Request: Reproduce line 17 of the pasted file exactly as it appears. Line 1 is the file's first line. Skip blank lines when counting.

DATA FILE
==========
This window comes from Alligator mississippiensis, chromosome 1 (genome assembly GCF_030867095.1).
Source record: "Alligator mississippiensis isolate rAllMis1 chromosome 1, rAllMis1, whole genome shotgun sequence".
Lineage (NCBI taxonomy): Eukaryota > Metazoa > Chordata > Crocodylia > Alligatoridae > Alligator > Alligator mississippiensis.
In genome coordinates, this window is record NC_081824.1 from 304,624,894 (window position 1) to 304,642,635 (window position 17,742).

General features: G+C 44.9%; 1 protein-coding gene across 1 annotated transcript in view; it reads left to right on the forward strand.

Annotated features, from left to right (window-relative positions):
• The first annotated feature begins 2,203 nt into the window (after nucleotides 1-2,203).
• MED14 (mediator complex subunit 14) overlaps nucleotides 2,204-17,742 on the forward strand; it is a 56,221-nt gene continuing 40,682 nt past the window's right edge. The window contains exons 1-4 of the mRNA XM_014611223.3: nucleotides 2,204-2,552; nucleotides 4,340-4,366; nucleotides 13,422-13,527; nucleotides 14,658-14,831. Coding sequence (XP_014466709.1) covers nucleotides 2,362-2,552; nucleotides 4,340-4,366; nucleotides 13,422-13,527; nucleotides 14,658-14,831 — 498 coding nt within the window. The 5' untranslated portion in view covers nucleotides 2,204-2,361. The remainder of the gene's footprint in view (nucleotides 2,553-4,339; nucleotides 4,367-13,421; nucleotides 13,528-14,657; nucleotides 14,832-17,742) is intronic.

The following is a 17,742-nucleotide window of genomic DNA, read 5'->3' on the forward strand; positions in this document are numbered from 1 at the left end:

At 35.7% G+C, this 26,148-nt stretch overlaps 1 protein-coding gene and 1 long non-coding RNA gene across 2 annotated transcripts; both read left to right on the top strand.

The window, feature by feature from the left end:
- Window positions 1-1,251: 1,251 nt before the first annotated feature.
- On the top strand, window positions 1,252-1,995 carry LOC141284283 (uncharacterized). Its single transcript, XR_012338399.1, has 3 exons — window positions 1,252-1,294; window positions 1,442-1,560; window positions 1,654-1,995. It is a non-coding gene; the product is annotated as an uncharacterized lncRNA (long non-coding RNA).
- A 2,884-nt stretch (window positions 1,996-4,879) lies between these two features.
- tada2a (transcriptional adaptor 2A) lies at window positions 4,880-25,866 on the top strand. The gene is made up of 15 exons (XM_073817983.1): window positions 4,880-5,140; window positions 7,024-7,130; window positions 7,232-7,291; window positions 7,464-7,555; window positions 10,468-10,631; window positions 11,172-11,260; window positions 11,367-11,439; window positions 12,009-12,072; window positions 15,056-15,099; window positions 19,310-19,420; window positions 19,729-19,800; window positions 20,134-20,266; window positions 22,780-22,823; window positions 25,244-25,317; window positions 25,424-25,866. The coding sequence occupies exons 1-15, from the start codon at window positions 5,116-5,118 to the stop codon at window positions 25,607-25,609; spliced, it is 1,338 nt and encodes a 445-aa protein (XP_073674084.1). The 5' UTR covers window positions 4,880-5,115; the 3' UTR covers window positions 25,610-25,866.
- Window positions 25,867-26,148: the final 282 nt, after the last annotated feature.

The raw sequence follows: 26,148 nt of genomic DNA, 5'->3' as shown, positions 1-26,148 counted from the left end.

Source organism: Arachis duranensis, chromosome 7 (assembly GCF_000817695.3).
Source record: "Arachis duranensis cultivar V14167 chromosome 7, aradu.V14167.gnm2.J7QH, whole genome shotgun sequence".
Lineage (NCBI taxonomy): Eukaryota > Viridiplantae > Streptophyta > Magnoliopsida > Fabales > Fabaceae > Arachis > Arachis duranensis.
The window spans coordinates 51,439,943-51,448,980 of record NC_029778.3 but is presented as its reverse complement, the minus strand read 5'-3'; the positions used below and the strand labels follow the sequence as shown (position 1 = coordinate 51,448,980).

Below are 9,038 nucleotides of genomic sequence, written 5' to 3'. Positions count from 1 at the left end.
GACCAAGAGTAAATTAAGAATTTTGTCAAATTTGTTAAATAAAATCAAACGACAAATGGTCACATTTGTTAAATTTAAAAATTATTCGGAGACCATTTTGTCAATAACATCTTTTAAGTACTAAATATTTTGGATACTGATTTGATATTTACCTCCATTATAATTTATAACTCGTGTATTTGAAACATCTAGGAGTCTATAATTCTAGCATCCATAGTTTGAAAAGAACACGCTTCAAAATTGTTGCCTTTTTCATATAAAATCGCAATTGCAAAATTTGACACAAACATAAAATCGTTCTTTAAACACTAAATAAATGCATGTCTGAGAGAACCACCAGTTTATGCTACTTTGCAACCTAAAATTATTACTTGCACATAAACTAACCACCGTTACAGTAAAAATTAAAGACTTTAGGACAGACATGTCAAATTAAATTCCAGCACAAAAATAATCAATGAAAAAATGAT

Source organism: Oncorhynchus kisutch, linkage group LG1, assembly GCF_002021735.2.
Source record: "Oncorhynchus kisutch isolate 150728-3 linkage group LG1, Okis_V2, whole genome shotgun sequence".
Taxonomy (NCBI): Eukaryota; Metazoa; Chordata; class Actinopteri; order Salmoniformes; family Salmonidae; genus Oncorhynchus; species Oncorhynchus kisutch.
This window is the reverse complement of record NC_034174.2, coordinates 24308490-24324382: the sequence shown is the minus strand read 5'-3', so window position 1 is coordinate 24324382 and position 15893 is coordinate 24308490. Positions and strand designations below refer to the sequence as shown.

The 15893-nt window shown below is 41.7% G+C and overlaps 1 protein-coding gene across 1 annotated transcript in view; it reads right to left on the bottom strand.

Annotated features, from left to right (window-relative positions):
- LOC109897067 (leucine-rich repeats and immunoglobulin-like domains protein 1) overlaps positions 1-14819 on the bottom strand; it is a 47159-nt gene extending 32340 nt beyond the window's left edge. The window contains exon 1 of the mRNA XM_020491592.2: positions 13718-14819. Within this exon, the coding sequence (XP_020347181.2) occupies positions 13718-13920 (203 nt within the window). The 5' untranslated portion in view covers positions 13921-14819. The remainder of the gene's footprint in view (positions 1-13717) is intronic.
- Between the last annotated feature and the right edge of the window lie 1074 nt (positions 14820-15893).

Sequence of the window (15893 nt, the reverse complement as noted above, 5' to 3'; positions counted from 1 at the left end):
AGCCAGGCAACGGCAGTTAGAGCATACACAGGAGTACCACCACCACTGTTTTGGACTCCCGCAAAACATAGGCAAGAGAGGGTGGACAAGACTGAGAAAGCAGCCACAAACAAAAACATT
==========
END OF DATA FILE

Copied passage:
The raw sequence follows: 26,148 nt of genomic DNA, 5'->3' as shown, positions 1-26,148 counted from the left end.